There are more and more floating bridges taking riders across rivers, dams and river mouths in South African races and also on some trails. Many are hesitant to tackle floating bridges, but you needn’t be. Here’s how to conquer them with confidence.
By Sean Badenhorst
Photos by Kevin Sawyer/KAP Sani2c
First of all, know this: A floating bridge is stable enough to hold the weight of you and your bike – and a few others ahead of and behind you. Yes, it will submerge slightly as you roll along it, but won’t sink to the bottom of the river or dam. It’s just a temporary, slight submersion due to your weight on it.
Also, floating bridges do move laterally a little at times (from wind or current), but it’s such a small movement and it isn’t going to change the course of the bridge.
Once you have accepted these facts, you need to do this:
Don’t tense up when you approach a bridge. Remember, it’s at least the same width as a singletrack trail, but usually wider. If those planks were flat on the earth, you’d ride along and over them without even flinching. Add some water on either side and suddenly you tense up. Don’t! Stay relaxed and follow these key steps:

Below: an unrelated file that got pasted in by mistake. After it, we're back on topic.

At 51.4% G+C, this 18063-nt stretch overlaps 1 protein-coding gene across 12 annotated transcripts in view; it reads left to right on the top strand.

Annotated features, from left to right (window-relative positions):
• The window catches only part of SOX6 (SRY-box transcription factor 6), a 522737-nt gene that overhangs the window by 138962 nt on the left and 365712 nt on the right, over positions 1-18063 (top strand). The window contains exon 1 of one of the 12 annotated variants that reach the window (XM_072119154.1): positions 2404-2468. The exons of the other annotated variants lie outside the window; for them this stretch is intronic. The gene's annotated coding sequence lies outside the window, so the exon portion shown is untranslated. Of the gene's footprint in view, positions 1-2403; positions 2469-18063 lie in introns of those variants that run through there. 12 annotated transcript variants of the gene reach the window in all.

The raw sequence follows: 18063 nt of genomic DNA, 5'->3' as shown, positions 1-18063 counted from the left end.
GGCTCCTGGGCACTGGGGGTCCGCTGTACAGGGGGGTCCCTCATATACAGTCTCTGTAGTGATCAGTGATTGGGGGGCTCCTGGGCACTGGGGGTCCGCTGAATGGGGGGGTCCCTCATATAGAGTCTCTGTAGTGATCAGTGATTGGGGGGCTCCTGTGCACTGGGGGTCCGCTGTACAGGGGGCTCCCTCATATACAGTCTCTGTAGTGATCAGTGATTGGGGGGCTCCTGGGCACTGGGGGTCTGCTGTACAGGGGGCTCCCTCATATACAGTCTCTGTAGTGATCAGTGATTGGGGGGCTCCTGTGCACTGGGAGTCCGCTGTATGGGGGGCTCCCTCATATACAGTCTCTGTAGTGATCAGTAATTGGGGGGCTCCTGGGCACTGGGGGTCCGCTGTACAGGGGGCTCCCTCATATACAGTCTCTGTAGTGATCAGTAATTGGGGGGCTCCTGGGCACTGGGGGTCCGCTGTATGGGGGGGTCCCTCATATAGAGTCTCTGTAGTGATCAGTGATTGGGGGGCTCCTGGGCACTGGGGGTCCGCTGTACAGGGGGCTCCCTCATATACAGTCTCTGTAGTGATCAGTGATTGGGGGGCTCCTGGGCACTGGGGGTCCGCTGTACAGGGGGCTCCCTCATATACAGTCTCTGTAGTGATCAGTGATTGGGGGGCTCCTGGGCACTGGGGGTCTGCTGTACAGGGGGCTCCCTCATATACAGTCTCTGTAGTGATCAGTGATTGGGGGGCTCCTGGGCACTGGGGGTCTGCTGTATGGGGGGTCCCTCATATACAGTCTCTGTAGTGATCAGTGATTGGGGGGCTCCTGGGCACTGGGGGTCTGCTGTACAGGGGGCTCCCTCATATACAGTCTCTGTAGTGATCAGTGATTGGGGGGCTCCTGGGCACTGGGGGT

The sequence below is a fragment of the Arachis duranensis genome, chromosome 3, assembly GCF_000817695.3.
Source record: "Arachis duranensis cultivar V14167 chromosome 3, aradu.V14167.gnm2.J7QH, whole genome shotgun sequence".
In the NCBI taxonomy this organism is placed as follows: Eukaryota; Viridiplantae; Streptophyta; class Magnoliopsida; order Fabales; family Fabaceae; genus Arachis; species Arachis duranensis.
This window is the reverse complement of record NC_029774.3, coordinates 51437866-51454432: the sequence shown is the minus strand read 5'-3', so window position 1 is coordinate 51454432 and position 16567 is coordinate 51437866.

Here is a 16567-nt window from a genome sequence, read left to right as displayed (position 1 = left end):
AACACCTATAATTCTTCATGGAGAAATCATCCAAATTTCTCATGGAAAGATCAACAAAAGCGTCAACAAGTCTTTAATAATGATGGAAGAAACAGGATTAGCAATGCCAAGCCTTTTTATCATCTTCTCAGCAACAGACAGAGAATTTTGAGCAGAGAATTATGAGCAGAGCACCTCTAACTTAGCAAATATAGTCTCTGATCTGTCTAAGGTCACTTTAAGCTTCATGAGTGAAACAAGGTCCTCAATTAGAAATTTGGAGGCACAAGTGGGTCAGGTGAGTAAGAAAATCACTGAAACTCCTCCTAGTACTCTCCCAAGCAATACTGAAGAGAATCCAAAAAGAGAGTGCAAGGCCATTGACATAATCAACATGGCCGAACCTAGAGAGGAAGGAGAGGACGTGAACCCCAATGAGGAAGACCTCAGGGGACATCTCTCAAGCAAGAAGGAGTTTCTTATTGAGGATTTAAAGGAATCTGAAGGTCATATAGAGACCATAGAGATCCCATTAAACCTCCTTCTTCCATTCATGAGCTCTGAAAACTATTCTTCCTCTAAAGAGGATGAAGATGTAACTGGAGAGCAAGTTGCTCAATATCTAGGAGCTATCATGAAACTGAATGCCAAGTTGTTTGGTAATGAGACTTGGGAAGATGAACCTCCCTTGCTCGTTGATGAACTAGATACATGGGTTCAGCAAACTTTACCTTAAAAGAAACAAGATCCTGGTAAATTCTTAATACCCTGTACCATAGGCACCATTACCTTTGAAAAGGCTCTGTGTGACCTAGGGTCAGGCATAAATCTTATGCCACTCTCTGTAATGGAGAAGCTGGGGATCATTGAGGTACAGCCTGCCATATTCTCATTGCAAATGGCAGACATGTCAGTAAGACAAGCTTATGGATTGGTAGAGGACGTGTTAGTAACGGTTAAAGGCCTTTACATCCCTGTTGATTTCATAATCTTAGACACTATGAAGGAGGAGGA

- Look ahead to where you want to go. Don’t look off the edge of the bridge or you will go of the edge of the bridge. Look a few metres ahead because that is all that counts. Ignore everything around you and focus for those few seconds, or minutes, on crossing that floating bridge.
- Select a gear before you hit the bridge that’s appropriate to either keep pedalling over the bridge or to pedal off it on the other side. You shouldn’t go too fast over floating bridges as you risk the chance of your tyres losing traction. Ride at a moderate speed (8-15kph) for optimal stability.
- Try stay in the middle of the bridge where it’s most stable. How? Look ahead of you at the middle of the bridge and that’s exactly where your wheels will go… Remember, look ahead 10 metres for every 10kph your are moving. Never look down at your front wheel.
- Stay seated. You can pedal more smoothly if you’re seated. Besides, floating bridges are generally flat, so standing isn’t necessary.
Very important: Commit fully to the bridge crossing before you hit the bridge. If you have any doubts during the crossing, you will probably fall into the water.
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